Many teenagers experience dating violence (1 in 3 adolescents), and many of them do not talk about their experience because they are afraid of the reaction they will get from their parents. Below are some communication tips to assist parents in helping teens with dating violence, and some tips for teens when they are discussing their problems with an adult. Contact The Shelter 800-931-7233 for additional support.

 

Teens:

 

  • Be clear & direct
  • Be honest
  • Try to understand their viewpoint
  • Try not to argue or whine
  • View the video for more tips and examples

 

 

Parents:

Information retrieved from: loveisrespect.org

 

Listen and give support

When talking to your teen, be supportive and non-accusatory. Let your child know that it’s not their fault and no one “deserves” to be abused. If they do open up, it’s important to be a good listener. Your child may feel ashamed of what’s happening in their relationship. Many teens fear that their parents may overreact, blame them or be disappointed. Others worry that parents won’t believe them or understand. If they do come to you to talk, let it be on their terms, and meet them with understanding, not judgment.

Accept what your child is telling you

Believe that they are being truthful. Your child may be reluctant to share their experiences in fear of no one believing what they say. Showing skepticism could make your teen hesitant to tell you when things are wrong and drive them closer to their abuser. Offer your unconditional support and make sure that they know you believe they are giving an accurate account of what is happening.

Show concern

Let your teen know that you are concerned for their safety by saying things like: “You don’t deserve to be treated like this;” “You deserve to be in a relationship where you are treated with respect” and “This is not your fault.” Point out that what’s happening isn’t “normal.” Everyone deserves a safe and healthy relationship.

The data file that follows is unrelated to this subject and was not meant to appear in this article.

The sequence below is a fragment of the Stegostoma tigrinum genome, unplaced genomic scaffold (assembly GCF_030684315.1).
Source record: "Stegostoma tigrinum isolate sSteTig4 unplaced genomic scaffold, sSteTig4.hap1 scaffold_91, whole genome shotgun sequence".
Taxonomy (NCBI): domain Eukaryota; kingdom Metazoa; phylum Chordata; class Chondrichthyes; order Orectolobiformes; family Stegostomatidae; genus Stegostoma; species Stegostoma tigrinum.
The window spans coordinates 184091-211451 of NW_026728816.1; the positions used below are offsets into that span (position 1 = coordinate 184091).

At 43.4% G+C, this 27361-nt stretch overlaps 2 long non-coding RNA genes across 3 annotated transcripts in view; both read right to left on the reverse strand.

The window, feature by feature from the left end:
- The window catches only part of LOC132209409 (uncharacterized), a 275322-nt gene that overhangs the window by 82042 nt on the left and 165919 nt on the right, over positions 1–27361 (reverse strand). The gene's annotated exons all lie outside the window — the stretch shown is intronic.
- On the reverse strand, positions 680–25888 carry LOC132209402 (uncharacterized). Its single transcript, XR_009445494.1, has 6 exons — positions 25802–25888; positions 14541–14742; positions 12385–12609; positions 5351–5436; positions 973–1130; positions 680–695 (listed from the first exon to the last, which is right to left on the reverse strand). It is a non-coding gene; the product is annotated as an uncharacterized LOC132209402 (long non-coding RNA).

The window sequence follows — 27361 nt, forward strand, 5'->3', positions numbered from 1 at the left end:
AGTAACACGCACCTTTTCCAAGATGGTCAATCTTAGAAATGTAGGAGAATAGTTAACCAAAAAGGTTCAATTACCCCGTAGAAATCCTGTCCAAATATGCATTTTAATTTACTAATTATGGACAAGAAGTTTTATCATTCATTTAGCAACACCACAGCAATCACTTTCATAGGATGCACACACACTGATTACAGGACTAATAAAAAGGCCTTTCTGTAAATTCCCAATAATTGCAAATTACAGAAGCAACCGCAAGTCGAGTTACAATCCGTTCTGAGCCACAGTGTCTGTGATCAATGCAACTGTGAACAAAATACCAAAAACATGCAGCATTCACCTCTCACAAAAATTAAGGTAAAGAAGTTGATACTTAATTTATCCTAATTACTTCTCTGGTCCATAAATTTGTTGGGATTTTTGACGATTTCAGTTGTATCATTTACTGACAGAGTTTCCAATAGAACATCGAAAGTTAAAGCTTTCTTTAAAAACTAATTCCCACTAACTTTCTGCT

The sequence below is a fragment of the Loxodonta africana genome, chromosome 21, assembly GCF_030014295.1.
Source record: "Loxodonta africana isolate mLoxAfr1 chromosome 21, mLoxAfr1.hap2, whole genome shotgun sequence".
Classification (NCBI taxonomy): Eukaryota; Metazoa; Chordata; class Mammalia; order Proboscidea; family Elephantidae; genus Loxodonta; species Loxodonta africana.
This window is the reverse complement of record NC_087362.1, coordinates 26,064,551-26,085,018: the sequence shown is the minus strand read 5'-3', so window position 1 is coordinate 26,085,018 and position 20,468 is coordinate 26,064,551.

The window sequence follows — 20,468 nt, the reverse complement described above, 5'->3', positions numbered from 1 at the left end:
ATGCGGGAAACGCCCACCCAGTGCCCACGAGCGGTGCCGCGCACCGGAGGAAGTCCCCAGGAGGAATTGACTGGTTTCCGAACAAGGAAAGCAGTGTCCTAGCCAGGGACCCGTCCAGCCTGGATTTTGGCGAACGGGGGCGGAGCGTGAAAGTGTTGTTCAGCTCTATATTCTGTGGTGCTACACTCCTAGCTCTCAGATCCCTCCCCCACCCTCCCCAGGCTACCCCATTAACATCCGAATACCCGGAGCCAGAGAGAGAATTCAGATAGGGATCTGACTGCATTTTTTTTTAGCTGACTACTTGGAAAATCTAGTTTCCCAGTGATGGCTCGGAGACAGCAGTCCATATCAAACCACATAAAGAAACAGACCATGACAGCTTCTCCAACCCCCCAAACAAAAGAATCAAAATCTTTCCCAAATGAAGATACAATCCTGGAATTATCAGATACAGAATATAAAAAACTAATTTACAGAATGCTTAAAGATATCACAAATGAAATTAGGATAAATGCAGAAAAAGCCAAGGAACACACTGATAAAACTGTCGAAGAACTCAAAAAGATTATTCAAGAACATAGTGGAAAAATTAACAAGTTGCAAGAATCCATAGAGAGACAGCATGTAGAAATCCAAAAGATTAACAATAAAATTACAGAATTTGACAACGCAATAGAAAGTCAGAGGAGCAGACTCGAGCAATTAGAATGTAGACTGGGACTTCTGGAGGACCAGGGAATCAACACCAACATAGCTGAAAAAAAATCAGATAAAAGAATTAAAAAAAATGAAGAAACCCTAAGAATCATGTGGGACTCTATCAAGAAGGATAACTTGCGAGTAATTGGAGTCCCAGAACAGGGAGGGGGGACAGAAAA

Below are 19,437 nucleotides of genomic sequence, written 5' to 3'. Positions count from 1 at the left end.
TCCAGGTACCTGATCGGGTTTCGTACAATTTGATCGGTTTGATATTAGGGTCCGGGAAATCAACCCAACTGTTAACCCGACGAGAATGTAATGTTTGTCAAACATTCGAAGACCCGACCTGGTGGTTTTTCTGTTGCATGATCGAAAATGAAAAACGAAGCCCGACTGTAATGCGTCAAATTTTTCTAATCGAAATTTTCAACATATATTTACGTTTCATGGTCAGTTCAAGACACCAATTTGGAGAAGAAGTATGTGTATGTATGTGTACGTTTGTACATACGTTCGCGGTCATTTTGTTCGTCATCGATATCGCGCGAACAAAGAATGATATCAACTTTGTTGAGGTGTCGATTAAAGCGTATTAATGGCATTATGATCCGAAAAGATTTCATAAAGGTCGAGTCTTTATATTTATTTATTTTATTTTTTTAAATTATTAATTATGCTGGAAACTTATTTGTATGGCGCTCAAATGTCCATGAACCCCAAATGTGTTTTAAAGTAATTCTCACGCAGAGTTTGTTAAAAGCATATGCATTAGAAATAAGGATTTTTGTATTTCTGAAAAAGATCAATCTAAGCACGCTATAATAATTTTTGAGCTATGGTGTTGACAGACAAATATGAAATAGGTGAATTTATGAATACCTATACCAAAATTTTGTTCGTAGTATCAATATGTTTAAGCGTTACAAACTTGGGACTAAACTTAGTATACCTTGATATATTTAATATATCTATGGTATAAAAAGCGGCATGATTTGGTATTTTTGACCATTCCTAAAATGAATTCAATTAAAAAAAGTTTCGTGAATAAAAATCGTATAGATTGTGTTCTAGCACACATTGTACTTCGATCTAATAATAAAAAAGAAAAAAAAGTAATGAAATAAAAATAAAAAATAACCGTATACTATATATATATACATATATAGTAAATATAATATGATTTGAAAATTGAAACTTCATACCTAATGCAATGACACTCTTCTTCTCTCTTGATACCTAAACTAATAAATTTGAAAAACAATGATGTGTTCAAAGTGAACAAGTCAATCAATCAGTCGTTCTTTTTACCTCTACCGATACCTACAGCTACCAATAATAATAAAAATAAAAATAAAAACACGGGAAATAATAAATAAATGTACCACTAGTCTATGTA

Talk about the behaviors, not the person

When talking about the abuse, speak about the behaviors you don’t like, not the person. For example, instead of saying, “She is controlling” you could say, “I don’t like that she texts you to see where you are.” Remember that there still may be love in the relationship — respect your child’s feelings. Also, talking badly about your son or daughter’s partner could discourage your teen from asking for your help in the future.

Avoid ultimatums

Resist the urge to give an ultimatum (for example, “If you don’t break up with them right away, you’re grounded/you won’t be allowed to date anyone in the future.”) You want your child to truly be ready to walk away from the relationship. If you force the decision, they may be tempted to return to their abusive partner because of unresolved feelings. Also, leaving is the most dangerous time for victims. Trust that your child knows their situation better than you do and will leave when they’re ready.

Be prepared

Educate yourself on dating abuse. Help your child identify the unhealthy behaviors and patterns in their relationship. Discuss what makes a relationship healthy. With your teen, identify relationships around you (within your family, friend group or community) that are healthy and discuss what makes those relationships good for both partners.

Decide on next steps together

When you’re talking to your teen about a plan of action, know that the decision has to come from them. Ask what ‘next steps’ they would like to take. If they’re uncomfortable discussing this with you, help them find additional support.

 

 

Sources:
Nemours Foundation. (n.d.) Talking to your parents, or other adults. Retrieved from: http://kidshealth.org/en/teens/talk-to-parents.html
The National Domestic Violence Hotline. (2016). Help my child. Retrieved from: http://www.loveisrespect.org/for-someone-else/help-my-child/
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